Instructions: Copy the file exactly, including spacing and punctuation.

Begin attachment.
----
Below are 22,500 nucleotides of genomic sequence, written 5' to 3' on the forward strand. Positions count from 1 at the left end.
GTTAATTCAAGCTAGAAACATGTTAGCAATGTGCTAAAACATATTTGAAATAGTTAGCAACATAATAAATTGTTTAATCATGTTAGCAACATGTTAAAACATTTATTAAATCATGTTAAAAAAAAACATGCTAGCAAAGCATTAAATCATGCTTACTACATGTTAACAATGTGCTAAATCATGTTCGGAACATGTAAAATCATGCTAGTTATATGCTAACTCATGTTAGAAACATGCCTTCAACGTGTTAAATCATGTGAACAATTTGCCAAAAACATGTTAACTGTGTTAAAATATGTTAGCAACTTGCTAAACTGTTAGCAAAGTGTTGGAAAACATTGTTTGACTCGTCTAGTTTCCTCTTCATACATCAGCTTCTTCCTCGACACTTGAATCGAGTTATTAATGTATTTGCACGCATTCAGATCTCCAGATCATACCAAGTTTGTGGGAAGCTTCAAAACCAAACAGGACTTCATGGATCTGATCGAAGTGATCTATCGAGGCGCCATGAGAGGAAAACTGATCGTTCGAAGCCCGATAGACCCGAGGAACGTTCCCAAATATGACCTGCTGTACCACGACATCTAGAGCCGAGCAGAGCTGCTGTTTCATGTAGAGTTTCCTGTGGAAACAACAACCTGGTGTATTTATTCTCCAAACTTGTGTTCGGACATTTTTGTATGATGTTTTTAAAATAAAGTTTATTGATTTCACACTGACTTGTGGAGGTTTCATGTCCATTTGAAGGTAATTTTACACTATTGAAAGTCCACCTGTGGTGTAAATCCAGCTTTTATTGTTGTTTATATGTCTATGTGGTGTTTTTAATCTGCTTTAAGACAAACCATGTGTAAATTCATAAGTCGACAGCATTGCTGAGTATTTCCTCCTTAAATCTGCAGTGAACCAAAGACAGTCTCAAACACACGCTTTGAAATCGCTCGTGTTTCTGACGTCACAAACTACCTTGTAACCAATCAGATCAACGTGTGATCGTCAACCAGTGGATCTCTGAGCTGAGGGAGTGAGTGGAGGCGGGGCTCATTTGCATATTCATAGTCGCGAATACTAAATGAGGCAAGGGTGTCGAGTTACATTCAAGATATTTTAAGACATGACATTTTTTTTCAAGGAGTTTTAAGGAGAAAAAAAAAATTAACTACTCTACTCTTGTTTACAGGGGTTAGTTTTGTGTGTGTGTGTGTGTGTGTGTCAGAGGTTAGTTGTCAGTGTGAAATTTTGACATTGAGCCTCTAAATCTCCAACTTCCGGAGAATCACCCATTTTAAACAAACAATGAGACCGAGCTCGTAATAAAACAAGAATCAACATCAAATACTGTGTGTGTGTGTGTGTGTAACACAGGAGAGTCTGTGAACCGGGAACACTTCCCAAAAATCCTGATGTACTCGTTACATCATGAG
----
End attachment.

Below are 22,500 nucleotides of genomic sequence, written 5' to 3' on the forward strand. Positions count from 1 at the left end.
GTTAATTCAAGCTAGAAACATGTTAGCAATGTGCTAAAACATATTTGAAATAGTTAGCAACATAATAAATTGTTTAATCATGTTAGCAACATGTTAAAACATTTATTAAATCATGTTAAAAAAAAACATGCTAGCAAAGCATTAAATCATGCTTACTACATGTTAACAATGTGCTAAATCATGTTCGGAACATGTAAAATCATGCTAGTTATATGCTAACTCATGTTAGAAACATGCCTTCAACGTGTTAAATCATGTGAACAATTTGCCAAAAACATGTTAACTGTGTTAAAATATGTTAGCAACTTGCTAAACTGTTAGCAAAGTGTTGGAAAACATTGTTTGACTCGTCTAGTTTCCTCTTCATACATCAGCTTCTTCCTCGACACTTGAATCGAGTTATTAATGTATTTGCACGCATTCAGATCTCCAGATCATACCAAGTTTGTGGGAAGCTTCAAAACCAAACAGGACTTCATGGATCTGATCGAAGTGATCTATCGAGGCGCCATGAGAGGAAAACTGATCGTTCGAAGCCCGATAGACCCGAGGAACGTTCCCAAATATGACCTGCTGTACCACGACATCTAGAGCCGAGCAGAGCTGCTGTTTCATGTAGAGTTTCCTGTGGAAACAACAACCTGGTGTATTTATTCTCCAAACTTGTGTTCGGACATTTTTGTATGATGTTTTTAAAATAAAGTTTATTGATTTCACACTGACTTGTGGAGGTTTCATGTCCATTTGAAGGTAATTTTACACTATTGAAAGTCCACCTGTGGTGTAAATCCAGCTTTTATTGTTGTTTATATGTCTATGTGGTGTTTTTAATCTGCTTTAAGACAAACCATGTGTAAATTCATAAGTCGACAGCATTGCTGAGTATTTCCTCCTTAAATCTGCAGTGAACCAAAGACAGTCTCAAACACACGCTTTGAAATCGCTCGTGTTTCTGACGTCACAAACTACCTTGTAACCAATCAGATCAACGTGTGATCGTCAACCAGTGGATCTCTGAGCTGAGGGAGTGAGTGGAGGCGGGGCTCATTTGCATATTCATAGTCGCGAATACTAAATGAGGCAAGGGTGTCGAGTTACATTCAAGATATTTTAAGACATGACATTTTTTTTCAAGGAGTTTTAAGGAGAAAAAAAAAATTAACTACTCTACTCTTGTTTACAGGGGTTAGTTTTGTGTGTGTGTGTGTGTGTGTGTCAGAGGTTAGTTGTCAGTGTGAAATTTTGACATTGAGCCTCTAAATCTCCAACTTCCGGAGAATCACCCATTTTAAACAAACAATGAGACCGAGCTCGTAATAAAACAAGAATCAACATCAAATACTGTGTGTGTGTGTGTGTGTAACACAGGAGAGTCTGTGAACCGGGAACACTTCCCAAAAATCCTGATGTACTCGTTACATCATGAG